In today’s gospel reading, there is one little verse that tells us a great deal about Jesus’ identity. “Is not this the carpenter?” Don’t you just love going home?! You go away, you get in with a new set of friends, absolutely clean slate. You can recreate yourself, leave all your dorky childhood behind. Then you come home, and no matter how old you are, you are still little Johnny Fraser and “Remember that time you lost your pants in the hay thrasher?” Last week we saw Jesus at his most powerful, his most appreciated, and his most merciful. He has been called on by the leader of the synagogue to heal his daughter. Jesus heals a woman simply by having her touch the hem of his cloak. He is surrounded by people who witness firsthand this amazing Jesus. He is so powerful, he can declare without even seeing the girl–”Don’t worry, she’s not dead, just asleep”.

Then he goes home. And he proclaims the same good news he has proclaimed everywhere. And what does he get? “Isn’t that the carpenter?” They are astounded, Mark tells us, at the wisdom he has attained in his travels. Imagine a carpenter from Nazareth getting all that learning. But instead of rejoicing in his accomplishments and tending closely to his words, they are preoccupied with his humble beginnings. He’s a carpenter. Then they are scandalized. Is it jealousy? Is it bitterness? Who knows but we do know two things-Jesus’ brother and mother remain faithful to him, and Jesus is, himself, stunned… and hurt at their lack of faith in him. These people who should know him best. But they know him for what he was, and refuse to see that as the foundation for what he was to become.

Jesus never denied where he came from, but it is interesting that in our tradition, these humble beginnings have been known to be swept under the rug. As we understand the gospel tradition, Mark’s gospel was the first written, then Matthew and Luke, then John. The later the gospel was written, the more clearly defined is Jesus’ identity as God, to the most glorious and mysterious descriptions of Jesus as “the Word” in John’s gospel. Here in Mark’s gospel, the question is, “Isn’t that the carpenter?” By the time this episode appears in Matthew’s gospel, the question becomes, “Is not this the carpenter’s son?” (Matt 13:55) erasing the years Jesus himself would have spent at the workbench. By the time the episode appears in John, Jesus is simply, “the son of Joseph, whose father and mother we know?” (John 6:42). Why is it so difficult to comprehend that the Creator of the universe could also be a carpenter?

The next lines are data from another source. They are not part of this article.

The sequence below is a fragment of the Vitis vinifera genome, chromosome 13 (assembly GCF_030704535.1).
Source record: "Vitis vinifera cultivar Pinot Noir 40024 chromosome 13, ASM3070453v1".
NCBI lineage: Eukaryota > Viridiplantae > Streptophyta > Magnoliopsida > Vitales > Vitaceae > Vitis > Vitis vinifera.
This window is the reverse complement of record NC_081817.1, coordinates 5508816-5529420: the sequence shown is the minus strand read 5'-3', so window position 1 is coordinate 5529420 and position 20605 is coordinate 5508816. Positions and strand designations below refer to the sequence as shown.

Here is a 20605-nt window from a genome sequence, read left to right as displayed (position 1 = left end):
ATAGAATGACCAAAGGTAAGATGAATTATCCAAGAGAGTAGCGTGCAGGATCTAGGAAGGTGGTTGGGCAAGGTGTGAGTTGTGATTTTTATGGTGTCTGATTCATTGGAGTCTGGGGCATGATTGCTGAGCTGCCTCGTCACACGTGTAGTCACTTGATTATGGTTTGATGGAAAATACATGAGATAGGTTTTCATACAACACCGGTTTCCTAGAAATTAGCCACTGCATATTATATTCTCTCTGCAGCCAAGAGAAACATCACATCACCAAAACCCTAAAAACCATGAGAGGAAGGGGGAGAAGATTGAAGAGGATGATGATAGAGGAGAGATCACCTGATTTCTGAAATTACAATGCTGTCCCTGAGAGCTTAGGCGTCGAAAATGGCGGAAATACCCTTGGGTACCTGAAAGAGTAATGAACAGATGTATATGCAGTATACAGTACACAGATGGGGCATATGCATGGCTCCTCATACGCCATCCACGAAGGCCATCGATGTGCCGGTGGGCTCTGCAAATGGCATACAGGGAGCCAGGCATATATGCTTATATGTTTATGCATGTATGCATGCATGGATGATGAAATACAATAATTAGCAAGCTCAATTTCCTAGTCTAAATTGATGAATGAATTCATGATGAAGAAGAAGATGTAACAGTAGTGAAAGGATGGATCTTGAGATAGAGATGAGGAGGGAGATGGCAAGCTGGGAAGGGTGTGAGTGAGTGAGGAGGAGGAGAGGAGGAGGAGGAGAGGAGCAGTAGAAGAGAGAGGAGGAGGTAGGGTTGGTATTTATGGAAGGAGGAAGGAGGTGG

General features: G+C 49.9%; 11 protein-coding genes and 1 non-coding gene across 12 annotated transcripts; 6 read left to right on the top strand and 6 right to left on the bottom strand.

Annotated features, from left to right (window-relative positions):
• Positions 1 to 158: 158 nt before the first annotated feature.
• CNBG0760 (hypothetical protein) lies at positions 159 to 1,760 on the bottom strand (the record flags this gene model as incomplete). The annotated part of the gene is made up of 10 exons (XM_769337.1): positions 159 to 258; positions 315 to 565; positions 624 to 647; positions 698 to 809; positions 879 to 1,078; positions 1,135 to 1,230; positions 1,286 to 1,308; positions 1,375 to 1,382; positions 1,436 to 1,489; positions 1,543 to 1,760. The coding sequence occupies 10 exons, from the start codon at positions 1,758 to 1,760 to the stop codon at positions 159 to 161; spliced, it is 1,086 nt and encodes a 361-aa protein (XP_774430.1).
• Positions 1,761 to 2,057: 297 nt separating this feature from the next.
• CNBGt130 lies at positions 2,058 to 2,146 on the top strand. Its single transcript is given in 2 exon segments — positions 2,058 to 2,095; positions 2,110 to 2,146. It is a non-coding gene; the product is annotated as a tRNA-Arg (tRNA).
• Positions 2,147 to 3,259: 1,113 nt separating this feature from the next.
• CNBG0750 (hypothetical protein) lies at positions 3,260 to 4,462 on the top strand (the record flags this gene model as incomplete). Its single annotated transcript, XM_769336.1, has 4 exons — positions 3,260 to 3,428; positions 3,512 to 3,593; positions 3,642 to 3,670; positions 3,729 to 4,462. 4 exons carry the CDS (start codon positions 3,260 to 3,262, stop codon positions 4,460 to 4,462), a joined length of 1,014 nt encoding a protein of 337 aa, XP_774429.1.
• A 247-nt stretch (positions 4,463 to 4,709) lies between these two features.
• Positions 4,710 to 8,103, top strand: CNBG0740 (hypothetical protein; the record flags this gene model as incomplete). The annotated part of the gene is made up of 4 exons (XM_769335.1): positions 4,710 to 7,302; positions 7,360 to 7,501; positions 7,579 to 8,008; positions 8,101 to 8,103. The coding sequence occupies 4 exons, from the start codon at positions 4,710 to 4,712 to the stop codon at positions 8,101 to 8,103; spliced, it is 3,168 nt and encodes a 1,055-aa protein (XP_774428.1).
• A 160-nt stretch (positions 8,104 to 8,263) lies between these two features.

In spite of the reaction of his hometown, Jesus never denies from where he came. In fact, it becomes the source for many of his most famous sayings. The following is from Max Lucado’s Next Door Savior…
pp. 95-96

God created us as we are, to be where we are, at this time and at this place. Perhaps there were moments, at his father’s workbench, when Jesus daydreamed and anticipated the day he would heal the daughters of rulers. He also knew that every strike of his hammer brought him closer to the cross.

As we spend our day, doing our work, visiting our parents, taking care
of our children, tending our flowers, let us appreciate the extraordinary presence of God in the ordinary, always aware that God is here, open to the possibility that these simple moments are preparing us for a moment in God’s glory. AMEN.